College is the birthplace of ideas. There’s no other time where you will be surrounded by unrelenting minds willing to stay up to solve the world’s problems. TED talks are a favorite past time of many. It’s the opportunity to learn from the people who have become what every college student is striving to be. The infamous slogan: Ideas worth spreading which TED shares through conferences and talks.
HOPE has compiled a list of talks that every college student needs to see. Challenge your mind and argue the point of opposing thoughts. Learn from the best and worst. Enjoy.
Patrick Awuah: Educating Leaders
Patrick Awuah makes the case that a liberal arts education is critical to forming true leaders.
After working at Microsoft for almost a decade, Patrick Awuah returned home to Ghana and cofounded Ashesi University, a small liberal arts college that aims to educate Africa’s next generation of leaders. Its first class of students graduated in 2006.
Pamela Meyer: How to Spot a Liar
Pamela Meyer thinks we’re facing a pandemic of deception, but she’s arming people with tools that can help take back the truth.
On any given day we’re lied to from 10 to 200 times, and the clues to detect those lie can be subtle and counter-intuitive. Pamela Meyer, author of Liespotting,shows the manners and “hotspots” used by those trained to recognize deception — and she argues honesty is a value worth preserving.
Ken Robinson: Schools Kill Creativity
Sir Ken Robinson makes an entertaining and profoundly moving case for creating an education system that nurtures (rather than undermines) creativity. Creativity expert Sir Ken Robinson challenges the way we’re educating our children. He champions a radical rethink of our school systems, to cultivate creativity and acknowledge multiple types of intelligence.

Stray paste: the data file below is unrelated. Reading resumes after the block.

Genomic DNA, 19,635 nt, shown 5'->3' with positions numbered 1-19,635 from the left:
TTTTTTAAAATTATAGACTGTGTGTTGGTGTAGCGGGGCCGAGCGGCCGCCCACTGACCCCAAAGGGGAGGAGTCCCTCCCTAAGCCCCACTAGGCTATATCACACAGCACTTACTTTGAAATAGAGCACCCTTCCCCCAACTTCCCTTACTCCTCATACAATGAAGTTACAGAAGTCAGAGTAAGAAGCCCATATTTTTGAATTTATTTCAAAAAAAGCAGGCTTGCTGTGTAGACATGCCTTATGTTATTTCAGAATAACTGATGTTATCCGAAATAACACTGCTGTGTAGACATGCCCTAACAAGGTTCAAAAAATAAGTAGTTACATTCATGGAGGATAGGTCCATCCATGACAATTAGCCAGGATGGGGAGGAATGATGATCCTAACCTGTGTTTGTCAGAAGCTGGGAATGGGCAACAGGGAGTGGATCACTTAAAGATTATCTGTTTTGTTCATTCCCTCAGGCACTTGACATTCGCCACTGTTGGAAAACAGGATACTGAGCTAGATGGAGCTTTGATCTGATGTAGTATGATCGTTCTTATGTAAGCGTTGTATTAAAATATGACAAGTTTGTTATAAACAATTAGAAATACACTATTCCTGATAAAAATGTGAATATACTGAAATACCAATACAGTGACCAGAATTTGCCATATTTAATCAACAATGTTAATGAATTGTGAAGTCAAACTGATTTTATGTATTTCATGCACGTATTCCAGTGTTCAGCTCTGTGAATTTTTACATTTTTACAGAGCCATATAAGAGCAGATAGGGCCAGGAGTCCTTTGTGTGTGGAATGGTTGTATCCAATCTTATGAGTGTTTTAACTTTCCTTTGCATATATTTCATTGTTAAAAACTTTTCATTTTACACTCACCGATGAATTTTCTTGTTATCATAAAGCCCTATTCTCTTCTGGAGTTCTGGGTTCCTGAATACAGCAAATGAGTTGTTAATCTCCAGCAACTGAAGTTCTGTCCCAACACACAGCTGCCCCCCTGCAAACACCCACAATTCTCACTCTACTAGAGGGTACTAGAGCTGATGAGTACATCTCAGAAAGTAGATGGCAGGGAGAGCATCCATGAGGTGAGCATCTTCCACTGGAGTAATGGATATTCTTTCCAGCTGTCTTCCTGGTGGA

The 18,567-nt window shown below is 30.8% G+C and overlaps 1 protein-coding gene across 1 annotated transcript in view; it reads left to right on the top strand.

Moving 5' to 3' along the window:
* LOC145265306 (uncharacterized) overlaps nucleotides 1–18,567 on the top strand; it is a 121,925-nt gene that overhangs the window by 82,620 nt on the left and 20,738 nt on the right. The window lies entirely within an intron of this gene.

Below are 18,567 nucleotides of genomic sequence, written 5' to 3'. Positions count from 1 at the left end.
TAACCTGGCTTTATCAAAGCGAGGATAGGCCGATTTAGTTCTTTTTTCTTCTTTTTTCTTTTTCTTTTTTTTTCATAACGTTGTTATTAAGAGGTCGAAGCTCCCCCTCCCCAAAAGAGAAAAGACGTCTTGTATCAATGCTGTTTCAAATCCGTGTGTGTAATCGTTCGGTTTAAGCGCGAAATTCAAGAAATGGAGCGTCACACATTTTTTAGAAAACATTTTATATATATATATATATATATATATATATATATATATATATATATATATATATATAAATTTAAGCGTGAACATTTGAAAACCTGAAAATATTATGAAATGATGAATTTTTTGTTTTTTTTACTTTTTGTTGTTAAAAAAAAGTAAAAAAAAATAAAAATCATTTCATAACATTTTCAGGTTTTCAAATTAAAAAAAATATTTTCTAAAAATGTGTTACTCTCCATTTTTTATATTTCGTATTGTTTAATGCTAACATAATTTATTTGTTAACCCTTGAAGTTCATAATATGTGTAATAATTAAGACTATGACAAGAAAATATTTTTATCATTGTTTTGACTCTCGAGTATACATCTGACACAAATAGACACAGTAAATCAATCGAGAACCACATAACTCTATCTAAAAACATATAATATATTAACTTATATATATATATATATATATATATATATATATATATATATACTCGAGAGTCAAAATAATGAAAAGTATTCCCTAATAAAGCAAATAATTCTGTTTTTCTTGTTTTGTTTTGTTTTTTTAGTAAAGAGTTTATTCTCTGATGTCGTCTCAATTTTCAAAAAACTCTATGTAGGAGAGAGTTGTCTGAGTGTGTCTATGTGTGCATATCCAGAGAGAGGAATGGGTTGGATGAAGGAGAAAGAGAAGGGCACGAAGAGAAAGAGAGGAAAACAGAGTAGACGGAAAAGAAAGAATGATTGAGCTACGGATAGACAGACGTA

Philip Zimbardo: The Demise of Guys?
Psychologist Philip Zimbardo asks, “Why are boys struggling?” He shares some stats (lower graduation rates, greater worries about intimacy and relationships) and suggests a few reasons — and challenges the TED community to think about solutions.
Philip Zimbardo was the leader of the notorious 1971 Stanford Prison Experiment — and an expert witness at Abu Ghraib. His book The Lucifer Effect explores the nature of evil; now, in his new work, he studies the nature of heroism.
Ben Cameron: The True Power of the Performing Arts
Arts administrator and live-theater fan Ben Cameron looks at the state of the live arts — asking: How can the magic of live theater, live music, live dance compete with the always-on Internet? In his talk, he offers a bold look forward.
Ben Cameron runs the arts granting program at the Doris Duke Foundation, focusing on live theater, dance and jazz.
Eddie Obeng: Smart Failure for a Fast-Changing World
The world is changing much more rapidly than most people realize, says business educator Eddie Obeng — and creative output cannot keep up. In this spirited talk, he highlights three important changes we should understand for better productivity, and calls for a stronger culture of “smart failure.”
Our environment changes faster than we can learn about it, Eddie Obeng says. How do we keep up?
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